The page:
The vice president is not only second in command of the executive branch, but also president of the Senate. If there is a tie in the Senate when voting on a piece of legislation, the vice president casts the deciding vote. The most senior member of the Senate is known as the president pro tempore, who presides over the Senate in the vice president’s absence.
Legislative Agencies and Political Parties
In addition to the two houses of Congress, the legislative branch includes a number of legislative agencies that support Congress in carrying out its duties. Among these agencies are the Congressional Budget Office, the Copyright Office and the Library of Congress.
Though the Constitution did not mention political parties, they have grown into one of the key institutions of the U.S. government today. Since the mid-19th century, the two dominant parties in the United States have been the Republicans and the Democrats. In both chambers of Congress, there is a majority party and a minority party based on which party holds the most seats.
In addition to the speaker of the House, who is the leader of the majority party, there is also a majority leader and a minority leader. Both majority and minority parties choose representatives to serve as whips, who count votes and mediate between party leadership and regular members of Congress.
What Does the Legislative Branch Do?
Anyone can write a prospective piece of legislation, aka a “bill,” but it must be introduced in the House or Senate by its primary sponsor, either a representative or senator. After a bill is introduced, a small group or committee meets to research it, ask questions and make additions or changes.
The bill then heads to the floor of the House or Senate for debate, where other representatives or senators can propose additional amendments or changes. If a majority votes in favor of the bill, it goes to the other house of Congress to be debated there.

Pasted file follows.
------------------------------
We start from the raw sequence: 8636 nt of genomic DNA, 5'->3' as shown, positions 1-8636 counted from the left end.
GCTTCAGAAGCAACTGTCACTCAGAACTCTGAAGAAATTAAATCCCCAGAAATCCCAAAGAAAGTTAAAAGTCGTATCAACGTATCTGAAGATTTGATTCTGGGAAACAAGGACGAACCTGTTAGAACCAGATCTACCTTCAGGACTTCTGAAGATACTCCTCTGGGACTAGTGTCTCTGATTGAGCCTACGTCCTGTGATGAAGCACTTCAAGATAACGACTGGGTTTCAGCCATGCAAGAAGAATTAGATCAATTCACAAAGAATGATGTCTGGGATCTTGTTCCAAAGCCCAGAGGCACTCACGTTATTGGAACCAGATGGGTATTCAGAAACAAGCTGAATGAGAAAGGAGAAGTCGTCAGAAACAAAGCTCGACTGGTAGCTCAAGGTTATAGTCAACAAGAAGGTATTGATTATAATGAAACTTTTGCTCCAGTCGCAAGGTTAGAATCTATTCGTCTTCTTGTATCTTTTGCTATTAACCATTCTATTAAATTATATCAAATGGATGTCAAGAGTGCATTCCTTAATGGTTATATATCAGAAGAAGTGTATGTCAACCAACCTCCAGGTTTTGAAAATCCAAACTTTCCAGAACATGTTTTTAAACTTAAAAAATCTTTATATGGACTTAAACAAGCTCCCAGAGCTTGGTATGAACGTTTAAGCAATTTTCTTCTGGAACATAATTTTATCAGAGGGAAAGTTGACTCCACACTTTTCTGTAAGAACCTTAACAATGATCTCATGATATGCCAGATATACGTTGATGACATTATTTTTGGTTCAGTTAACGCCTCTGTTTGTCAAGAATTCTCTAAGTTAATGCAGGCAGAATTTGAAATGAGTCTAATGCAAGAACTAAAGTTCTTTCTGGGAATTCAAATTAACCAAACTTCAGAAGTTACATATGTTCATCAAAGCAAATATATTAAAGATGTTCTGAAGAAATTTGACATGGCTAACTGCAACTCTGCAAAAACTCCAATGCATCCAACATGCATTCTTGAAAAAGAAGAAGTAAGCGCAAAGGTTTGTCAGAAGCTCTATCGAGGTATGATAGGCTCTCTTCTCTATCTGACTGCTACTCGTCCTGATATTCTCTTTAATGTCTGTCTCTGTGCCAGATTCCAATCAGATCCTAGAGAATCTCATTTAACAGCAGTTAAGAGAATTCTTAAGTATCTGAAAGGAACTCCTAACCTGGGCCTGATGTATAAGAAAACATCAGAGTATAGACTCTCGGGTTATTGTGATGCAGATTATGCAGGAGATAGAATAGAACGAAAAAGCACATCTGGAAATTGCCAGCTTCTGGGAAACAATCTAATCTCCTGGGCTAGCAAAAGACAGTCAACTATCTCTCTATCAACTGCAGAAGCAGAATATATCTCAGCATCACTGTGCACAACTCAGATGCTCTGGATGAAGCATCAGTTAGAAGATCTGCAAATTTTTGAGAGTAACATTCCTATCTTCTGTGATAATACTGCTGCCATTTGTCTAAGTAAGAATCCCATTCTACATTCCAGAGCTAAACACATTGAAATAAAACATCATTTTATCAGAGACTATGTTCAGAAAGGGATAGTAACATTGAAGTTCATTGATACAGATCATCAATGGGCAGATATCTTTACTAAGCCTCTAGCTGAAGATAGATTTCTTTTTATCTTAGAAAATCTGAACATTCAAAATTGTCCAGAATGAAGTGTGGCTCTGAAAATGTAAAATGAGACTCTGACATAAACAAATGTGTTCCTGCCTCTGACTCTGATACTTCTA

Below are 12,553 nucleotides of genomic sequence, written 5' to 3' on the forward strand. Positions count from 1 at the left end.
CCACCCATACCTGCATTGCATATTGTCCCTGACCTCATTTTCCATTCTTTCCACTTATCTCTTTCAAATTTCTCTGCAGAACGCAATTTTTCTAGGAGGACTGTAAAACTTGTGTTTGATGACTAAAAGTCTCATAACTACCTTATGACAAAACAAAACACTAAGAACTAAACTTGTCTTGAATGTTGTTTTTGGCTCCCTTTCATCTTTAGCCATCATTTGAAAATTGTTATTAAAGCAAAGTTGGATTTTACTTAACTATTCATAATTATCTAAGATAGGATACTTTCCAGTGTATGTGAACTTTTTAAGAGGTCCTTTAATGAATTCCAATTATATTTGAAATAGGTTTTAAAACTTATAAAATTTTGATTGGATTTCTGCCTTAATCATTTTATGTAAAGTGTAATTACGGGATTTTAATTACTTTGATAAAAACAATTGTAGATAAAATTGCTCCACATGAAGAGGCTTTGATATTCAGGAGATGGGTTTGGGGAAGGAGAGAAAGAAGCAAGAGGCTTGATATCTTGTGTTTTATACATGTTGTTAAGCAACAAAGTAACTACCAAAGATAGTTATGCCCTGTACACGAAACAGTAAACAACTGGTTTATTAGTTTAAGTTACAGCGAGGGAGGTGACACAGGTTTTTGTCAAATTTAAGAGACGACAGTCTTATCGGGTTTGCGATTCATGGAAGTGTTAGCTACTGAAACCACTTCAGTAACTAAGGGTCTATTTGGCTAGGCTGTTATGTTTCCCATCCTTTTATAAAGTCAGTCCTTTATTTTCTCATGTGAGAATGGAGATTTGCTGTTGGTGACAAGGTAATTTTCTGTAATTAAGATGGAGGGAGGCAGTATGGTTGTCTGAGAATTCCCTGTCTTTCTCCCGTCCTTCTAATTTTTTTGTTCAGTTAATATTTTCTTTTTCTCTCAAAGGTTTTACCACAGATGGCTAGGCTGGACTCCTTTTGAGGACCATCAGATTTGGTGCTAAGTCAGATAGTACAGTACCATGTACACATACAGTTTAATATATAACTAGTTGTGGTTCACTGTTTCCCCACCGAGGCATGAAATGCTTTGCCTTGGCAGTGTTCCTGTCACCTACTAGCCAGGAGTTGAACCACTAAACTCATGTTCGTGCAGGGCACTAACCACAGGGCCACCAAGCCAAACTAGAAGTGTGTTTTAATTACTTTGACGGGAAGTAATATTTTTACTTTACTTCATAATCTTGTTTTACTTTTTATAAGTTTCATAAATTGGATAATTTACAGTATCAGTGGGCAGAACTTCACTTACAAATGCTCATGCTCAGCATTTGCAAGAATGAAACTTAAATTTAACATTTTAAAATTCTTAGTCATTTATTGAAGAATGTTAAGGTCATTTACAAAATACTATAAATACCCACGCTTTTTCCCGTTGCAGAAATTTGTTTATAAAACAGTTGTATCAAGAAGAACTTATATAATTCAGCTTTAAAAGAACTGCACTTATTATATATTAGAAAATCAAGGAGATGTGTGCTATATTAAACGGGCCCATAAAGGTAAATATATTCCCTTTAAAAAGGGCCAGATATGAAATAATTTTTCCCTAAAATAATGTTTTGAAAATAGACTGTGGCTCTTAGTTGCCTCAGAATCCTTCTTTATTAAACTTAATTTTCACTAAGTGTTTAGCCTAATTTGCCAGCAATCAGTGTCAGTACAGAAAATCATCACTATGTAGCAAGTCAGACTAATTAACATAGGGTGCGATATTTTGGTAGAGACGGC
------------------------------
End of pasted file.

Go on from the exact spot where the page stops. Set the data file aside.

Once both houses of Congress approve the same version of a bill, it goes to the president, who can either sign the bill into law or veto it. If the president vetoes it, the bill bounces back to Congress, which can override the veto with a two-thirds vote of those present in both the House and Senate.
The presidential veto and Congress’ ability to override it are both part of the system of checks and balances established by the Constitution to ensure no single branch of government exercises too much power.
Other Congressional Powers
In addition to writing and passing laws, Congress also has various other powers, including the power to declare war. Congress also creates an annual budget for the government, levies taxes on citizens to pay for the budget and is responsible for making sure money collected through taxes is used for its intended purpose.
Though the two chambers of Congress must jointly decide on how to exercise many of the powers given to them by the Constitution, each chamber also has specific powers that only it can execute. Among the unique powers of the House of Representatives are impeaching a federal official and proposing all tax legislation.
For its part, the Senate alone can ratify treaties signed with other countries, try impeached officials and confirm all presidential appointments, including the members of the president’s Cabinet and justices of the Supreme Court.